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  • Annika Santhanam

Meet Alyssa Carson – The World’s Youngest Astronaut-In-Training

March is Women’s History Month, and we want to highlight one of the most impressive teenagers in the world. Alyssa Carson, a 19-year-old from Baton Rouge, Louisiana, is inspiring young girls around the world to join the field of STEM (Science, Technology, Engineering, and Math) and achieve their goals – on Earth and even on Mars!

Carson’s goal is to become the first person on Mars, and her journey towards this achievement began when she was only three years old, inspired by an episode of the cartoon The Backyardigans. As a child, Carson dreamed of stepping foot on Mars, leading her to attend her first space camp at only 7 years old. Since then, she has become the only person to attend every NASA space camp, which allow attendees to participate in space simulators, learn about space exploration, and gain information from actual astronauts. There are 19 of these camps all over the world, including in Turkey and Canada. On top of this, Carson was able to travel across nine states to visit all 14 NASA sites, becoming the only person that has completed the NASA Passport program.

At 12 years old, NASA invited Carson to speak on the Mars Exploration Rovers 10 panel, held in Washington D.C., about her passion to one day visit Mars. One year later, she traveled to Greece to give her first TEDx Talk, and at 15, she was accepted into the Advanced PoSSUM Space Academy. This academy gave her the certification to travel into space. And at age 16, she became the youngest person to graduate from the Advanced Space Academy.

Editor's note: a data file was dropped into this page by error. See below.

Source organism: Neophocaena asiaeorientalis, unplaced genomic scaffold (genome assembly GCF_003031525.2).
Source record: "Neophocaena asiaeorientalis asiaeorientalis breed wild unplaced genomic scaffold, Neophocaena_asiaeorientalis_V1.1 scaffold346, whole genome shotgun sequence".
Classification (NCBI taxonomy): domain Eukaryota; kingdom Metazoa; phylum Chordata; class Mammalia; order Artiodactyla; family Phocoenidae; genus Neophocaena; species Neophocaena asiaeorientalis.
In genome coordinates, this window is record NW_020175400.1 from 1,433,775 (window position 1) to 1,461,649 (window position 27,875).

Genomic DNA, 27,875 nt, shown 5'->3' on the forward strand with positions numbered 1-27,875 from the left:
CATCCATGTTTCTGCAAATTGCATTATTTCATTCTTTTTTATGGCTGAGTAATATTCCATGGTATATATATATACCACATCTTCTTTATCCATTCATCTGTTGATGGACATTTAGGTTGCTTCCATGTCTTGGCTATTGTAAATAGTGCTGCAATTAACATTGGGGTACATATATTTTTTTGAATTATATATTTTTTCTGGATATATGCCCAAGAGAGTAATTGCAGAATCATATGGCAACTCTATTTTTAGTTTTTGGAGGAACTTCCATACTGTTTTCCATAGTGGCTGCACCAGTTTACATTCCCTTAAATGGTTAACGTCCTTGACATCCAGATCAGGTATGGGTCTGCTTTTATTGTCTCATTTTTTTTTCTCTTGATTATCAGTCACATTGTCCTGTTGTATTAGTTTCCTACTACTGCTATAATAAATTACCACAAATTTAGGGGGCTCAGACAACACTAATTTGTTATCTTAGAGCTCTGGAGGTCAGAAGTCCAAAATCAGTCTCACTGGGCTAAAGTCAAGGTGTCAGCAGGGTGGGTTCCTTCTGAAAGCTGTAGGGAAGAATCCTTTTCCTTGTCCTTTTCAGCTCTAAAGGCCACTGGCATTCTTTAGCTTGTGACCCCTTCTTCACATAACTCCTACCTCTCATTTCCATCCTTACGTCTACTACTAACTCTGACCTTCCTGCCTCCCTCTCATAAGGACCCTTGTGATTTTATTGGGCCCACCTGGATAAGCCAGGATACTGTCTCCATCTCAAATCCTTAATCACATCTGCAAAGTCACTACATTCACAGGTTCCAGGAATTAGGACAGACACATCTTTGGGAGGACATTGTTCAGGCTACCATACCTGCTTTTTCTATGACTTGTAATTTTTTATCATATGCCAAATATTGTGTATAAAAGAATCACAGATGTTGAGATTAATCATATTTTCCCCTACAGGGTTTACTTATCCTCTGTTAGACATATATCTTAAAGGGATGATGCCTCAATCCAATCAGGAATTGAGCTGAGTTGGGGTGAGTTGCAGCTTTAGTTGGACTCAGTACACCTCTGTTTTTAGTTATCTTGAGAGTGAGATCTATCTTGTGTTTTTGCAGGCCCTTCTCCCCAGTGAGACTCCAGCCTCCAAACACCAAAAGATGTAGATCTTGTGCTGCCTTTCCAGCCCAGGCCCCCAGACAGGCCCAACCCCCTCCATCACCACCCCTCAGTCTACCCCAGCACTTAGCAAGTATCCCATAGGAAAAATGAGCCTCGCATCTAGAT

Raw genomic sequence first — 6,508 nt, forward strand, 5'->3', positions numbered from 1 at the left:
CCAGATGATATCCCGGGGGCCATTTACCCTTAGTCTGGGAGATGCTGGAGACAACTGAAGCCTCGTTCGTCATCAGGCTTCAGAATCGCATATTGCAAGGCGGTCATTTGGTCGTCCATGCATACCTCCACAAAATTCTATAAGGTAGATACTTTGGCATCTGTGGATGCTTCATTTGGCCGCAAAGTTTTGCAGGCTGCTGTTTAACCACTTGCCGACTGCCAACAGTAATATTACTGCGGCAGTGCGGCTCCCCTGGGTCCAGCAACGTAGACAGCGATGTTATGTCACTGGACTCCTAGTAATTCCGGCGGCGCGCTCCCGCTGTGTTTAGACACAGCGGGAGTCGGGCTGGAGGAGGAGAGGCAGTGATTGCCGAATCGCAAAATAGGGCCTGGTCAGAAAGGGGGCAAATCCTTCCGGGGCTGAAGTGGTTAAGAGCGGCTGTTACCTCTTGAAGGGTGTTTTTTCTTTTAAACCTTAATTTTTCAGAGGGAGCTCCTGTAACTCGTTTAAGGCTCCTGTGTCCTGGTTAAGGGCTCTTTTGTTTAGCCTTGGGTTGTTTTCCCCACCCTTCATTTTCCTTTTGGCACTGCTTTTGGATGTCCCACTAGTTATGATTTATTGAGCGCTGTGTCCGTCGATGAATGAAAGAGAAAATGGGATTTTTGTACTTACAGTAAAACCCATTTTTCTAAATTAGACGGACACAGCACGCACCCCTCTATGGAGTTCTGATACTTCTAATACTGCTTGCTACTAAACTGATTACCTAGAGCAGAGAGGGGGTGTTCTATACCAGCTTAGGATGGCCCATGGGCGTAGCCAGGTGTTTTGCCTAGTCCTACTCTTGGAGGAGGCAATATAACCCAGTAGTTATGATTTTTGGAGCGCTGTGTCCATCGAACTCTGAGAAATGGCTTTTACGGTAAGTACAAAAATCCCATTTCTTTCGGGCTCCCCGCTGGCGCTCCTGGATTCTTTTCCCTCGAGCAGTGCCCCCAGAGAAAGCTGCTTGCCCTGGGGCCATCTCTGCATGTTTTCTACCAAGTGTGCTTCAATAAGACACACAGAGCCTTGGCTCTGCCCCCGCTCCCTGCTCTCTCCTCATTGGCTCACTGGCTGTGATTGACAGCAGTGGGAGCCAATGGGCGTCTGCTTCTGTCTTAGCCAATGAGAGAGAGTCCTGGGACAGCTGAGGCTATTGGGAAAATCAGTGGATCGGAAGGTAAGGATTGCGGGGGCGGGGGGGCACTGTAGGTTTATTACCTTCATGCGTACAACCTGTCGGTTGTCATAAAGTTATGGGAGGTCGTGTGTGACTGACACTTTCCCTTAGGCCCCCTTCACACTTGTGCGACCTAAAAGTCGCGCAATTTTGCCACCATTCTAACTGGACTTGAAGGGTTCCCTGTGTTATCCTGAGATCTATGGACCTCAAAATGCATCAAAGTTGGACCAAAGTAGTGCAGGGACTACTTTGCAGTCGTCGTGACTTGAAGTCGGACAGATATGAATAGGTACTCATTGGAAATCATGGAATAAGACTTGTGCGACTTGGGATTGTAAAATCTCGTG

So what is Carson up to now? The aspiring astronaut is currently studying astrobiology at the Florida Institute of Technology, and with three TEDx talks under her belt, she’s continuing to inspire future generations of women in STEM to pursue their passions and start accomplishing their dreams, no matter how young they are. One of the biggest tools that Carson and other aspiring astronauts are using to inspire and encourage audiences is social media. Carson believes that a push from the next generations of young people can spark a movement to make Mars the next frontier for human space travel. As business quotes, “‘The whole reason why we went to the moon was because there was so much public interest around it,’ Carson said. ‘I definitely think that Mars kind of needs that same push. So it's kind of either teaching or inspiring or helping people to either want to get involved in the space program in some way or just want to support it.’”

After graduating college, Carson aims to apply to NASA as soon as a call is put out for new astronauts. If she’s accepted, she’s determined to be in space by her 30s, and hopefully end up on one of the Mars missions that NASA plans to launch by the 2030s.

We hope that Alyssa Carson can make one giant step for humankind on the Red Planet one day, and to all the aspiring women in STEM in the world, take Carson’s words of advice: “"Never let anyone take your dream away from you."

For more information on jobs at NASA, take a look at their recruitment brochure:

Also visit their ‘My Everyday Extraordinary’ page to get a glimpse at daily life for workers at NASA:



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